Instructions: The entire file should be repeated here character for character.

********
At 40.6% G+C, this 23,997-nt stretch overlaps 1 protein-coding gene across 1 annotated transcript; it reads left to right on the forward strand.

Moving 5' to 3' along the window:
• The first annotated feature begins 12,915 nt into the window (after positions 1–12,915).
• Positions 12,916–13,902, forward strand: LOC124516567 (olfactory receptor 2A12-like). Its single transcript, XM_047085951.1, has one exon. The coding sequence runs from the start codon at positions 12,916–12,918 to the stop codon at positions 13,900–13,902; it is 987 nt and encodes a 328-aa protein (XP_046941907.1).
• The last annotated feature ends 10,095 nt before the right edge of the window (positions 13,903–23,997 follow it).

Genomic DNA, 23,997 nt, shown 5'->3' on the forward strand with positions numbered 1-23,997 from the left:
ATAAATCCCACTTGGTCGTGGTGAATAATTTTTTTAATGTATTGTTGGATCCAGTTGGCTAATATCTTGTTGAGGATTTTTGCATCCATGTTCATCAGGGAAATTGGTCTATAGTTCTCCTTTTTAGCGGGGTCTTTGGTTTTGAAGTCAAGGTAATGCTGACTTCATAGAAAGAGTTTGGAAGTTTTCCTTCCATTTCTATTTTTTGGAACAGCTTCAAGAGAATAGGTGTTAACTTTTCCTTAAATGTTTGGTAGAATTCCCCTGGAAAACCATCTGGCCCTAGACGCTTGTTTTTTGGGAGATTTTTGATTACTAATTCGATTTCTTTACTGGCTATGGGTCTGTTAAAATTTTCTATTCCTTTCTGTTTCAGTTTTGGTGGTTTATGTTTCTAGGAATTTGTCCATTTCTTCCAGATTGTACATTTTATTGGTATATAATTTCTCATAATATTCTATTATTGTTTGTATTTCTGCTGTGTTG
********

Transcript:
At 40.6% G+C, this 23,997-nt stretch overlaps 1 protein-coding gene across 1 annotated transcript; it reads left to right on the forward strand.

Moving 5' to 3' along the window:
• The first annotated feature begins 12,915 nt into the window (after positions 1–12,915).
• Positions 12,916–13,902, forward strand: LOC124516567 (olfactory receptor 2A12-like). Its single transcript, XM_047085951.1, has one exon. The coding sequence runs from the start codon at positions 12,916–12,918 to the stop codon at positions 13,900–13,902; it is 987 nt and encodes a 328-aa protein (XP_046941907.1).
• The last annotated feature ends 10,095 nt before the right edge of the window (positions 13,903–23,997 follow it).

Genomic DNA, 23,997 nt, shown 5'->3' on the forward strand with positions numbered 1-23,997 from the left:
ATAAATCCCACTTGGTCGTGGTGAATAATTTTTTTAATGTATTGTTGGATCCAGTTGGCTAATATCTTGTTGAGGATTTTTGCATCCATGTTCATCAGGGAAATTGGTCTATAGTTCTCCTTTTTAGCGGGGTCTTTGGTTTTGAAGTCAAGGTAATGCTGACTTCATAGAAAGAGTTTGGAAGTTTTCCTTCCATTTCTATTTTTTGGAACAGCTTCAAGAGAATAGGTGTTAACTTTTCCTTAAATGTTTGGTAGAATTCCCCTGGAAAACCATCTGGCCCTAGACGCTTGTTTTTTGGGAGATTTTTGATTACTAATTCGATTTCTTTACTGGCTATGGGTCTGTTAAAATTTTCTATTCCTTTCTGTTTCAGTTTTGGTGGTTTATGTTTCTAGGAATTTGTCCATTTCTTCCAGATTGTACATTTTATTGGTATATAATTTCTCATAATATTCTATTATTGTTTGTATTTCTGCTGTGTTG